Keppel, K., Ruiz, G.M., Tavar-Hernandez, M.A. 2020. Re-description of Parasabella fullo (Grube, 1878) (Polychaeta: Sabellidae) and diagnostic characteristics for detection in California. The European Zoological Journal. 87(1) https://doi.org/10.1080/24750263.2020.1721578
The original description of the fan worm Parasabella fullo (Grube, 1878) is brief and mainly focused on the color. This paper provides a redescription based on syntype material from northern Japan kept at Museum für Naturkunde of Berlin and new records in California (USA). Diagnostic characters used in redescribing the species are the shapes of inferior thoracic notochaetae, ventral thoracic shields and dorsal collar margins. Although this Japanese species was collected on vessels’ hulls in California, it is not clear if and where the species is established here, due to past difficulties in identification without well-defined characters. Nevertheless, a resident population appears to exist in the region, given the species occurrence on local recreational vessels. The redescription provides information to distinguish it from the local Californian indigenous species Parasabella pallida Moore, 1923.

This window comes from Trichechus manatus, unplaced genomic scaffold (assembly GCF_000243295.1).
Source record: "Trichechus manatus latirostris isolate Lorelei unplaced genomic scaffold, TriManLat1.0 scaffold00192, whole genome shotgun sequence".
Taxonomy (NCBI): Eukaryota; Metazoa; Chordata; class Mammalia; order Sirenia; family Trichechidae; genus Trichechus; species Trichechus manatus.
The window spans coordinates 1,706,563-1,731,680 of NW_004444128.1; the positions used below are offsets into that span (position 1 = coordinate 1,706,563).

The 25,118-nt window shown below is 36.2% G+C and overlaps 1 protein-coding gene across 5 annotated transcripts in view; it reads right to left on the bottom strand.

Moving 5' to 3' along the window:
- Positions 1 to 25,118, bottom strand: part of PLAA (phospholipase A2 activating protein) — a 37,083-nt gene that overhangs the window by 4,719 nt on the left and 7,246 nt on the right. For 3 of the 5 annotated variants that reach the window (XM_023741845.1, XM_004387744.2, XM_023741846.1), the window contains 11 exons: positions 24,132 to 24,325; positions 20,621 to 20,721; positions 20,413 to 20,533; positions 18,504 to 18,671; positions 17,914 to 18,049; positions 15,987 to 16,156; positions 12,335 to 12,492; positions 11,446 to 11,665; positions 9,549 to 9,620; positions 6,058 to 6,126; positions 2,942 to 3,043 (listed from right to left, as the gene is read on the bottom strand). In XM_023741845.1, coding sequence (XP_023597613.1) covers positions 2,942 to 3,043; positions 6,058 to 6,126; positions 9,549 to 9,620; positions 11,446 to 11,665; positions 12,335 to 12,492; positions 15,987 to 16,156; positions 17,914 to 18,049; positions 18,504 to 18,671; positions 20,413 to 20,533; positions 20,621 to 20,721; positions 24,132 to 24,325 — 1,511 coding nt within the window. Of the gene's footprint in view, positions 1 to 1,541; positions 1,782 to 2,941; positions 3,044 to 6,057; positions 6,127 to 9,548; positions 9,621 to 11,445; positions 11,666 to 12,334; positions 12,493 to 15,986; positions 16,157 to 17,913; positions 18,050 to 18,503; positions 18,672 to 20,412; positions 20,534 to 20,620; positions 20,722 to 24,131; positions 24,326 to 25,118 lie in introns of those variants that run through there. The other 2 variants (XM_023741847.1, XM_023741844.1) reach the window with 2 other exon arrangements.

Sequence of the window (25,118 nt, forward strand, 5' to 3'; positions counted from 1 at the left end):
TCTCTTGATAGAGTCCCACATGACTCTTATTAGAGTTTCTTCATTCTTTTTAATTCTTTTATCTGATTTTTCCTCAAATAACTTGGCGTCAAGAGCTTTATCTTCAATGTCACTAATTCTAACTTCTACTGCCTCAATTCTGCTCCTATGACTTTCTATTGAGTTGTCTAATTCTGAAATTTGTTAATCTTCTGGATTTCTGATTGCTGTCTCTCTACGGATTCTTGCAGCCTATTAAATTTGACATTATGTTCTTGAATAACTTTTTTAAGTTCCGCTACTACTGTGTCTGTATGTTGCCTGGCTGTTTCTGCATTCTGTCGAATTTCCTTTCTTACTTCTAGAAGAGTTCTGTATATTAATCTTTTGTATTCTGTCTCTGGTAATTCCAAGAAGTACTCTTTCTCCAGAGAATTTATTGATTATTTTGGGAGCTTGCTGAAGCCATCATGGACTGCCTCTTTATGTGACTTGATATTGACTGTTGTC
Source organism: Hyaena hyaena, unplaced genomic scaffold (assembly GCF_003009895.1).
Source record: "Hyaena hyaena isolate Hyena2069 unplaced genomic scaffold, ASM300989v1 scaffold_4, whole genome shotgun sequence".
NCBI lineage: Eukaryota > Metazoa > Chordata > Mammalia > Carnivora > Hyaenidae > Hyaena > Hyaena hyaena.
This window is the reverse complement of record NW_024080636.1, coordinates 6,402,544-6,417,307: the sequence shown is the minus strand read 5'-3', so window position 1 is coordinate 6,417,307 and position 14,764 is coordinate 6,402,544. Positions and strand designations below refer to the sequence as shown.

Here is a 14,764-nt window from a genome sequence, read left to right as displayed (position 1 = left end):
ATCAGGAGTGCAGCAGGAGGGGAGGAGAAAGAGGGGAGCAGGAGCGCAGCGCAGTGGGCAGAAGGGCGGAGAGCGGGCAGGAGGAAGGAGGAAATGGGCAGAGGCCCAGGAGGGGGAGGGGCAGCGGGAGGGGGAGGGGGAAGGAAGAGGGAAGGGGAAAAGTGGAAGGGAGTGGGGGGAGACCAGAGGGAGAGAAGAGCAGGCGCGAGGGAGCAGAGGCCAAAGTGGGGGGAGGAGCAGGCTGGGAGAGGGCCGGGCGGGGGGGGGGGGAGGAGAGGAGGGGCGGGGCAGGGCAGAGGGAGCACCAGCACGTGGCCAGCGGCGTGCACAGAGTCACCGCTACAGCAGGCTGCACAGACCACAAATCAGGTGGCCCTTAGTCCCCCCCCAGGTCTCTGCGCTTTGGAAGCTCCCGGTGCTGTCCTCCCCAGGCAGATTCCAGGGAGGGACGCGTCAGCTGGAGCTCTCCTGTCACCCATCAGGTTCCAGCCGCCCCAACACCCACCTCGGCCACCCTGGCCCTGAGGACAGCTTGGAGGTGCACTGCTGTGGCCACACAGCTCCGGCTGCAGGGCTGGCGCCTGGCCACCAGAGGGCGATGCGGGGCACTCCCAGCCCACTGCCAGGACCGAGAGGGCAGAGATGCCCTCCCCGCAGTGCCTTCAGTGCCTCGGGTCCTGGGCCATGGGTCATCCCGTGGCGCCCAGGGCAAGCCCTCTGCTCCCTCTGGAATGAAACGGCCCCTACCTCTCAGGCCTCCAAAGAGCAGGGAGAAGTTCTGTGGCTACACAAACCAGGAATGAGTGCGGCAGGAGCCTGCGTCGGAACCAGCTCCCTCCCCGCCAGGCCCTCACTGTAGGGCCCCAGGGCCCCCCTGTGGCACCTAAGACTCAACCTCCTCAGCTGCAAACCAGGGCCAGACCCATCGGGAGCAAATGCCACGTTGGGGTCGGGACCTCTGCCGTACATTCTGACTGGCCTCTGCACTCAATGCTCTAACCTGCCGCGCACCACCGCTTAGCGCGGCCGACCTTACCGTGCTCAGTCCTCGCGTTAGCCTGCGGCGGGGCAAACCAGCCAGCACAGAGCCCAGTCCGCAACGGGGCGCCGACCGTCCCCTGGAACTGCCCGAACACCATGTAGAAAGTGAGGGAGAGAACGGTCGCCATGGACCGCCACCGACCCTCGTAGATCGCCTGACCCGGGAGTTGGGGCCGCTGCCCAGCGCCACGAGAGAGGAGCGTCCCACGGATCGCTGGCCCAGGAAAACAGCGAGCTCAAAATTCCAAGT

February 8, 2020
Gizzi, F., Jimenez, J., Schafer, S., Castro, N., Costa, S., Lourenco, S., Jose, R., Canning-Clode, J., and Monteriro, J. 2020. Before and after a disease outbreak: Tracking a keystone species recovery from a mass mortality event. Marine Environmental Reseach 256(104905) (online February 8, 2020)